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Association between body mass index and health-related quality of life, and the impact of self-reported long-term conditions – cross-sectional study from the south Yorkshire cohort dataset

Overview of attention for article published in BMC Public Health, October 2013
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About this Attention Score

  • Above-average Attention Score compared to outputs of the same age (62nd percentile)
  • Average Attention Score compared to outputs of the same age and source

Mentioned by

twitter
5 tweeters

Citations

dimensions_citation
31 Dimensions

Readers on

mendeley
113 Mendeley
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Title
Association between body mass index and health-related quality of life, and the impact of self-reported long-term conditions – cross-sectional study from the south Yorkshire cohort dataset
Published in
BMC Public Health, October 2013
DOI 10.1186/1471-2458-13-1009
Pubmed ID
Authors

Benjamin Kearns, Roberta Ara, Tracey Young, Clare Relton

Abstract

We sought to quantify the relationship between body mass index (BMI) and health-related quality (HRQoL) of life, as measured by the EQ-5D, whilst controlling for potential confounders. In addition, we hypothesised that certain long-term conditions (LTCs), for which being overweight or obese is a known risk factor, may mediate the association between BMI and HRQoL. Hence the aim of our study was to explore the association between BMI and HRQoL, first controlling for confounders and then exploring the potential impact of LTCs.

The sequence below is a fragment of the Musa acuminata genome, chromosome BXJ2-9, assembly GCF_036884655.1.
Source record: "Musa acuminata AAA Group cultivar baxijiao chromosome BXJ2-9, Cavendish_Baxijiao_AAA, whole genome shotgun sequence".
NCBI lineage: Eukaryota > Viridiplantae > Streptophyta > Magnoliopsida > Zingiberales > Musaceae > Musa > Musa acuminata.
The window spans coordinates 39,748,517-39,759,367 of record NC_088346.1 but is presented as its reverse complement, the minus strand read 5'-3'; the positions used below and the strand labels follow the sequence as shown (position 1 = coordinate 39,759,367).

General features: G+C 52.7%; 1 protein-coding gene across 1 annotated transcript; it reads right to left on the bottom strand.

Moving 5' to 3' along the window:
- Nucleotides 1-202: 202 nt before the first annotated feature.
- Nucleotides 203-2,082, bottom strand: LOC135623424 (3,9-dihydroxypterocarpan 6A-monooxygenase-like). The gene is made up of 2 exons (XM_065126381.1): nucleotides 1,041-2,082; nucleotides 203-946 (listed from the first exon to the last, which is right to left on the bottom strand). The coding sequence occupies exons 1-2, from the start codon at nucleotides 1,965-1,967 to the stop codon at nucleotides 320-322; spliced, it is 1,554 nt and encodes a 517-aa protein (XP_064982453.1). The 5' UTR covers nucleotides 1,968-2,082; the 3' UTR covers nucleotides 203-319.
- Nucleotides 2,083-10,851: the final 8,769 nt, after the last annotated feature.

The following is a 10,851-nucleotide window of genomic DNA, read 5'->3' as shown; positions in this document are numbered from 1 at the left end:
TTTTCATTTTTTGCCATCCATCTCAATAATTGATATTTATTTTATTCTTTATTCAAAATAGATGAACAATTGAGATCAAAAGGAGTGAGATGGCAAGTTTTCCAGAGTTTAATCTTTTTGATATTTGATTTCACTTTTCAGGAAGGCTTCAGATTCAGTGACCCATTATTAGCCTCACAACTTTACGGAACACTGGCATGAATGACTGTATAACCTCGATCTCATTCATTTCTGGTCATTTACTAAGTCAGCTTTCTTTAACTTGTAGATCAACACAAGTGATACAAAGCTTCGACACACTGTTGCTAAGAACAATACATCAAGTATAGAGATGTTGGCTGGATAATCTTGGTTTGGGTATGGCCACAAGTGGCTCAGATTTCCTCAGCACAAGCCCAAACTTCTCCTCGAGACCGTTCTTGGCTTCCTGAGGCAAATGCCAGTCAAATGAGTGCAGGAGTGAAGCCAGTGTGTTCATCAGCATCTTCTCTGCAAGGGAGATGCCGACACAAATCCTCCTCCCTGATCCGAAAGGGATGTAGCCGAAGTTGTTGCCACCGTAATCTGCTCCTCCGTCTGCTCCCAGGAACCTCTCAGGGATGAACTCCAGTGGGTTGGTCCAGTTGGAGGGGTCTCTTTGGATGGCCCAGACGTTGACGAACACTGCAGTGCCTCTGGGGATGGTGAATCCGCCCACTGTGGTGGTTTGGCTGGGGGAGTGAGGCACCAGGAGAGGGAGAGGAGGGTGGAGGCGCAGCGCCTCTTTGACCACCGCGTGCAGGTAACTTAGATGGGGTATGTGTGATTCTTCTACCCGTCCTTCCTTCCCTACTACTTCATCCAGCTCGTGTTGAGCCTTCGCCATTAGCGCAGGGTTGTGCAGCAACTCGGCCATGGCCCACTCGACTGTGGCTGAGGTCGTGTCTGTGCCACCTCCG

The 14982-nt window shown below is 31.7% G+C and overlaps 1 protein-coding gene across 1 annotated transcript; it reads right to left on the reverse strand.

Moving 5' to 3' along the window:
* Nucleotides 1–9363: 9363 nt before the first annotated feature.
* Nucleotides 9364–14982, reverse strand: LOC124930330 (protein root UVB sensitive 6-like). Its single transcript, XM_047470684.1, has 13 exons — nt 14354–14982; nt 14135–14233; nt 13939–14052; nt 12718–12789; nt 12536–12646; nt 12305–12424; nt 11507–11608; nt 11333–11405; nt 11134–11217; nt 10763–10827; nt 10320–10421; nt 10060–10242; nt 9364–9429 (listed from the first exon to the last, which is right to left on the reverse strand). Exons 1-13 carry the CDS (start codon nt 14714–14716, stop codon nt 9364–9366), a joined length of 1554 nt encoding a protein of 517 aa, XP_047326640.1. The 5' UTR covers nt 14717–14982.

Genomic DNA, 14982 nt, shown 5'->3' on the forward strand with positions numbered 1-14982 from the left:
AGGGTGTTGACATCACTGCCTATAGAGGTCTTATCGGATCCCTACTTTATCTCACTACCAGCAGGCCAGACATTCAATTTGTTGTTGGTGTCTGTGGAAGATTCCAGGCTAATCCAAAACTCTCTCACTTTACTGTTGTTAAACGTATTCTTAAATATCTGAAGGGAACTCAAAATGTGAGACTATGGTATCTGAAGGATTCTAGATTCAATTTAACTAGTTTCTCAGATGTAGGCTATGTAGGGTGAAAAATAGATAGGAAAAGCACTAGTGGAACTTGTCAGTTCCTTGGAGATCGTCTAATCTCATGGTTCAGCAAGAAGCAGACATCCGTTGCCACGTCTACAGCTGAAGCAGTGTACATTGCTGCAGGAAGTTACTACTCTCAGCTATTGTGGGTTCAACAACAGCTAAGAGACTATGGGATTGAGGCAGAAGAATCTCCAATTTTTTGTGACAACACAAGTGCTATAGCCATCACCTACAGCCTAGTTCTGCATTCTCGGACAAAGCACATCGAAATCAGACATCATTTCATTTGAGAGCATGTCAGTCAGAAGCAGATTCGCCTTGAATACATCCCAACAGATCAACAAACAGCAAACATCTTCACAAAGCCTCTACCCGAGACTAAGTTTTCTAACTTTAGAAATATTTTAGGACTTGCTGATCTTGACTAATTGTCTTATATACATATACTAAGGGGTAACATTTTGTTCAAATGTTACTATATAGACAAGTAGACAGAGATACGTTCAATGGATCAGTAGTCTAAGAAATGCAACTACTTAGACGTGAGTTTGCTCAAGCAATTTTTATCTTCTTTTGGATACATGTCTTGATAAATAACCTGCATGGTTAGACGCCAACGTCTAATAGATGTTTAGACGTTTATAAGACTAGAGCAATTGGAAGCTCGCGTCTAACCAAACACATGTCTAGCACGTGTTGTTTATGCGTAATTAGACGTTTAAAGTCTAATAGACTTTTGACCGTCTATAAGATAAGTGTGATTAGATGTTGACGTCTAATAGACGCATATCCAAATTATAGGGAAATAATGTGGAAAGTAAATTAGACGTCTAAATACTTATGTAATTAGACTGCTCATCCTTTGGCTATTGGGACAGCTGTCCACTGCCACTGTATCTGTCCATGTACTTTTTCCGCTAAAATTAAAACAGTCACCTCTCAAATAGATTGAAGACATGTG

Twitter Demographics

The data shown below were collected from the profiles of 5 tweeters who shared this research output. Click here to find out more about how the information was compiled.

Mendeley readers

The data shown below were compiled from readership statistics for 113 Mendeley readers of this research output. Click here to see the associated Mendeley record.

Geographical breakdown

Country Count As %
United Kingdom 1 <1%
Mexico 1 <1%
Ghana 1 <1%
Australia 1 <1%
Unknown 109 96%

Demographic breakdown

Readers by professional status Count As %
Student > Master 25 22%
Student > Bachelor 22 19%
Student > Ph. D. Student 14 12%
Researcher 12 11%
Student > Doctoral Student 5 4%
Other 16 14%
Unknown 19 17%
Readers by discipline Count As %
Medicine and Dentistry 37 33%
Nursing and Health Professions 16 14%
Psychology 12 11%
Social Sciences 5 4%
Agricultural and Biological Sciences 4 4%
Other 15 13%
Unknown 24 21%

Attention Score in Context

This research output has an Altmetric Attention Score of 3. This is our high-level measure of the quality and quantity of online attention that it has received. This Attention Score, as well as the ranking and number of research outputs shown below, was calculated when the research output was last mentioned on 08 June 2015.
All research outputs
#6,278,214
of 12,372,633 outputs
Outputs from BMC Public Health
#4,417
of 8,418 outputs
Outputs of similar age
#63,045
of 172,194 outputs
Outputs of similar age from BMC Public Health
#566
of 1,062 outputs
Altmetric has tracked 12,372,633 research outputs across all sources so far. This one is in the 48th percentile – i.e., 48% of other outputs scored the same or lower than it.
So far Altmetric has tracked 8,418 research outputs from this source. They typically receive a lot more attention than average, with a mean Attention Score of 10.7. This one is in the 46th percentile – i.e., 46% of its peers scored the same or lower than it.
Older research outputs will score higher simply because they've had more time to accumulate mentions. To account for age we can compare this Altmetric Attention Score to the 172,194 tracked outputs that were published within six weeks on either side of this one in any source. This one has gotten more attention than average, scoring higher than 62% of its contemporaries.
We're also able to compare this research output to 1,062 others from the same source and published within six weeks on either side of this one. This one is in the 45th percentile – i.e., 45% of its contemporaries scored the same or lower than it.